Iraq’s food situation is running into increasing problems. Its farm sector is declining and running into more difficulties due to government interventions and environmental changes. That is increasing dependency upon imports. At the same time the most vulnerable Iraqis are facing food shortages. Baghdad has worked with the United Nations and others to try to come up with plans to address these issues, but is not funding them to make them successful. That means these issues will continue to worsen.
Iraq’s food supplies are adequate, but there is still the issues of food security and nutrition. The number of undernourished people increased from 6.5 million in 2002 to 10.2 million in 2016. There is a high level of child wasting and poor nutrition for newborns and women. Nutrition related illnesses are also high especially amongst children and women, such as anemia. These are directly related to poverty and the problems with the country’s food supplies.
First, the country’s agriculture is not keeping up with demand and population growth. Iraq has one of the youngest and fastest growing populations in the Middle East. According to the CIA’s World Factbook Iraq had an estimated population of 40 million in 2018. 58% were 24 years or younger compared to just 7% being 55 years or older. The large numbers of births and growing population is putting increasing pressure upon food resources. Farming however is small and declining. That has made Iraq dependent upon imports to feed its people. In 2015 for instance, it imported 99.8% of its sugar, 82.9% of its cooking oils, 50.3% of its dairy products, and 15.6% of its rice. Many of these products go into the food ration system, which has major inefficiencies and does not target those most in need. It and other government policies also undermine domestic production. For example, the government gives subsidies to buy feed for livestock, but then imports huge amounts of livestock products like milk cutting prices for those goods sold by Iraqi farmers. The increasing population and declining agricultural sector means that the country will become even more reliant upon imports to feed its people. Ironically its policies also are making the situation worse.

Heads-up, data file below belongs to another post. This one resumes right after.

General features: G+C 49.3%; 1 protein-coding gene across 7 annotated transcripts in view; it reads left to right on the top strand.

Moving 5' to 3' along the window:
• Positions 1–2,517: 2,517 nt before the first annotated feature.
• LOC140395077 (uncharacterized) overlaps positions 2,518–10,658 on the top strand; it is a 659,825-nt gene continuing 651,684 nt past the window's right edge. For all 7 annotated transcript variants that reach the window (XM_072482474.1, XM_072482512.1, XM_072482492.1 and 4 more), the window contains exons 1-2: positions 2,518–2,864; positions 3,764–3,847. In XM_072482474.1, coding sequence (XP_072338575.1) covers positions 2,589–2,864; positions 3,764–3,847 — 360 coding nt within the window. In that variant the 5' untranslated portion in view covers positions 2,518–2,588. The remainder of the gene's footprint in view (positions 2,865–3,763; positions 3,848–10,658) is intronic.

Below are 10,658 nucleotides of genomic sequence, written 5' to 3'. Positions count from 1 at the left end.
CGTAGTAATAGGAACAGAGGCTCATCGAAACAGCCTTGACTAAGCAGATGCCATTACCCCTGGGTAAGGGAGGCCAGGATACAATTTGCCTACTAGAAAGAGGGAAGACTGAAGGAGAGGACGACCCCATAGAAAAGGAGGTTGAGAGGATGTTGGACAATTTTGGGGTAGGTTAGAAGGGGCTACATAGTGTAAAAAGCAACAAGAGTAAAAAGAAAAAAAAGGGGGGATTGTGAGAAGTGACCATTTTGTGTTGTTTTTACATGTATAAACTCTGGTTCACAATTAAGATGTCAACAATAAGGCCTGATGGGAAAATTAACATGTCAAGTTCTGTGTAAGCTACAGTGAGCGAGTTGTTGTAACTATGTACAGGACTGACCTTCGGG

Second, climate change is having a major effect upon farming. The temperature is increasing 2 centigrade per year in Iraq. That will decrease the annual rainfall by 9% by 2050. As a result, Iraq will become more dependent upon river flows that are controlled by its neighbors. They are already building major dams reducing the water coming into Iraq. In turn that will mean more heat waves and droughts. The most recent of the latter hit in 2018 and led the government to cut winter crops by 55%. There will also be increasing desertification, and declining agricultural production. 38% of Iraq’s land is affected by desertification, and 54% is under threat. Iraq is already being hit by droughts and more dust storms, and these will only increase in the coming years because of changes in the environment. It also has no control over its major tributaries making it even more vulnerable.